rand the hatchet #4
James and his brother, Peter, stood quietly in the crowd. The ceremony hadn't yet begun, but it would soon. An often overlooked aspect of funerals is that the moment of waiting can be more intense than anything that transpires during the actual event; there's a certain climactic energy to the silence that sometimes serves as a nice starting point for stories like this.
"This is really pissing me off, Pete. This just isn't right." James kept his voice down for obvious reasons.
"It'll all be over soon, Jim... don't do anything stupid."
"It just isn't right. It's just not right."
Ted's widow and his two teen-aged children were close enough to hear them, but Peter figured that they weren't bothering to listen. Ted's wife wasn't making a peep, but her head was tucked down into her lap, and her entire upper body was shaking violently; Peter assumed that she was crying. He observed James staring intently at the casket, with a silent rage that he knew all too well. "Just don't do anything stupid."
The company limo pulled up gracefully, and two girls solemnly stepped out. They were wearing their ceremonial robes, which were crimson in color, and looked to be made of a thick, heavy fabric. They slowly ventured toward the podium, scattering rose petals, creating a beautiful and colorful path. James and Peter couldn't hear the words that they were chanting, but already knew their song, "Make way, make way, for he is coming."
"This is all his fault, Pete."
"He'll hear you, Jim..."
"He just shouldn't be here."
The brothers bowed their heads along with everyone else, as Rand emerged from the darkness of the limousine.
Rand was in his everyday-wear, consisting of a flowing purple robe, with gold sewn into the sleeves and collar. This robe only had a ten-foot train, and he wasn't even wearing his formal Papal hat. He was dressed like he was stopping off at the funeral just after doing some grocery shopping. Ted's widow started weeping harder when she saw that only two girls were carrying the train of Rand's robe.
Most of the people at the funeral were Ted's friends or peers; these were people from an age that was quickly diminishing. These people grew up playing catch in the street, waiting eagerly for the ice-cream man to drive by. Rand's era was a time of progress... this created a world that they just couldn't keep up with. This was a time of computer games, easily accessible pornography, and wars fueled by economics... this was a time when things made sense for once. They were lost in this era... they didn't have the energy anymore to toss a ball around with their kids, and they couldn't afford to get them ice-cream. They were quickly dying out, and Ted's failure was just a bit of Rand's reality slapping them in the face. As Rand finally arrived at the podium, one of the girls who had scattered flower petals rang a bell, and the entire crowd stood tall and sang, "He was coming, we made way, and now he is here."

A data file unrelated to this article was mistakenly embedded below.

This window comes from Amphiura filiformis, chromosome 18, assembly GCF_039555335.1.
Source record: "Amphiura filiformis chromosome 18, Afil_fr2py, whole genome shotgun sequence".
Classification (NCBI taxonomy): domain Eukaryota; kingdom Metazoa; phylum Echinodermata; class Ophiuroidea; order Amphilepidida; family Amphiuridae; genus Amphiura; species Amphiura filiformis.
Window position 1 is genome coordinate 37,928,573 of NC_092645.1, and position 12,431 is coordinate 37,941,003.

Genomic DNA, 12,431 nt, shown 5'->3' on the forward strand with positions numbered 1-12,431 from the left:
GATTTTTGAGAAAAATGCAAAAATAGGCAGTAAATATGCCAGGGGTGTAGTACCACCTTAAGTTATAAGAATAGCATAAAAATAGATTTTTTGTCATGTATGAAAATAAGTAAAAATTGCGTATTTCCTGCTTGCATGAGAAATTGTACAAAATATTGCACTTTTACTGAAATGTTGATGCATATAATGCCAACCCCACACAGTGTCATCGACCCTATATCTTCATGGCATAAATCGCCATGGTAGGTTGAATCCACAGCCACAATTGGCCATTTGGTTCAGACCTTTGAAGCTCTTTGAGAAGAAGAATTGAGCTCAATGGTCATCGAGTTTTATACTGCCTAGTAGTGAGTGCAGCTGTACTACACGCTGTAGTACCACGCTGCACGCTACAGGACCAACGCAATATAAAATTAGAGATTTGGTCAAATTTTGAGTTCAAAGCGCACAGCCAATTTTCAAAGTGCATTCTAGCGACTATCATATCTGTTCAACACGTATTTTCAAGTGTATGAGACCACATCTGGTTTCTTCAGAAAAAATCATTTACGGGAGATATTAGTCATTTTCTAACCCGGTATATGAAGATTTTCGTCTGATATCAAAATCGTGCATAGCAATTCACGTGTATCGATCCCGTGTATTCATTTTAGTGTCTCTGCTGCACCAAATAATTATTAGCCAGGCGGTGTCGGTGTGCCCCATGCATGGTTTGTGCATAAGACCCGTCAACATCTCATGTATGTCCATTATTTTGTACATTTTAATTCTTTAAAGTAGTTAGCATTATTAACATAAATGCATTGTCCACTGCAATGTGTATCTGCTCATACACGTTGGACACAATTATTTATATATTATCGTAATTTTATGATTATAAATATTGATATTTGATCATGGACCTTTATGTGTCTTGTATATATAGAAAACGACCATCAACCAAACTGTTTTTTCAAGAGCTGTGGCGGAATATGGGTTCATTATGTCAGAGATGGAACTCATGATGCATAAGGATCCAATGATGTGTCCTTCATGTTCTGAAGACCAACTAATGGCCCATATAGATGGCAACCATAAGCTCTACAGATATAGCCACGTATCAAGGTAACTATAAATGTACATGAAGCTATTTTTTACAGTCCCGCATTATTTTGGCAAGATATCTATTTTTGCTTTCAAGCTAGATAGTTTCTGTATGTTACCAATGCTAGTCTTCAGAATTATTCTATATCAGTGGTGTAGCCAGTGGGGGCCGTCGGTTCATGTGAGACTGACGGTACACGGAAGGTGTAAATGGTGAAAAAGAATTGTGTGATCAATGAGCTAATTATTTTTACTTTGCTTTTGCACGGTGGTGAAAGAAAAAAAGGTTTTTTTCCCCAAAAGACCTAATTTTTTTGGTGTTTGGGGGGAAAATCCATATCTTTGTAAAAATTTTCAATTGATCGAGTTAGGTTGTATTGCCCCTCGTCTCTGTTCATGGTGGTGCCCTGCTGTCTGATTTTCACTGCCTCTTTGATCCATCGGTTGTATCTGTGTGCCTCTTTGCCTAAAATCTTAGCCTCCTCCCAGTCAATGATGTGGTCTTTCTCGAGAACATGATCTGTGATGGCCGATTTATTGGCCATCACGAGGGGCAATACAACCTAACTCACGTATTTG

Rand pretended to survey the crowd, but wasn't really paying attention. "I want to thank you all for coming, but today, we're here to honor Ted. Ted lived a good life, until he finally decided to end it, leaving his loved ones to fend for themselves."
Ted's widow started weeping audibly.
"Ted was an adequate sandwich delivery boy, and at fifty-six years of age, he was the oldest delivery boy at the deli."
James' face took on a darker shade of red, and his hands clenched into fists.
"Having to work two jobs to fund his son's three years of junior college, Ted's fire quickly burned out, much like his son's education did."
Peter noticed his brother's knuckles turning white, but lacked the courage to say anything.
"His friends called him a good man, with a big heart. He was just one of the guys; he was very.... average."
James couldn't stand it anymore. "Ted was a data processor!"
The entire crowd gasped, and even Ted's family looked back at James in horror.
Peter's heart dropped. He wanted to save his brother, but didn't know if it was possible anymore.
One of the girls pulled a crossbow out from the folds of her robe, but before she could aim it at James, Rand lifted a hand, signaling that it was okay. Pretending to make eye contact with the crowd, Rand continued, "This is true. Ted was once a data processor at my company until we automated his job. Even though he wasn't very good at doing..."
"Ted was a good man, and you ruined his life!" James had gone too far; Peter backed away from him slowly.
"Son, the Lord works in mysterious ways." While the rest of the crowd responded in unison by saying, "Amen," James approached the podium so that he could look Rand in the face.
"You're a monster! You take pleasure in ruining the lives of good people!"
Rand sighed and nodded at one of the girls in robes. Before Rand could say, "Forgive him Lord... he knows not what he does," a shuriken was lodged into James' ankle, causing him to lose his balance and fall backward into Ted's open grave. His screams of pain pierced the ears of all around. Rand glanced down to see that James' left leg was folded under him, and other bones appeared to be broken as well. His cries were finally muffled when the casket was lowered, and dirt was thrown into the grave.
After the crowd sang the 'Baptism of Earth' song (a joyous hymn about forgiveness) for both Ted and James, the clouds above parted, and a booming voice resounded, "This is Rand the Hatchet, with whom I am pleased."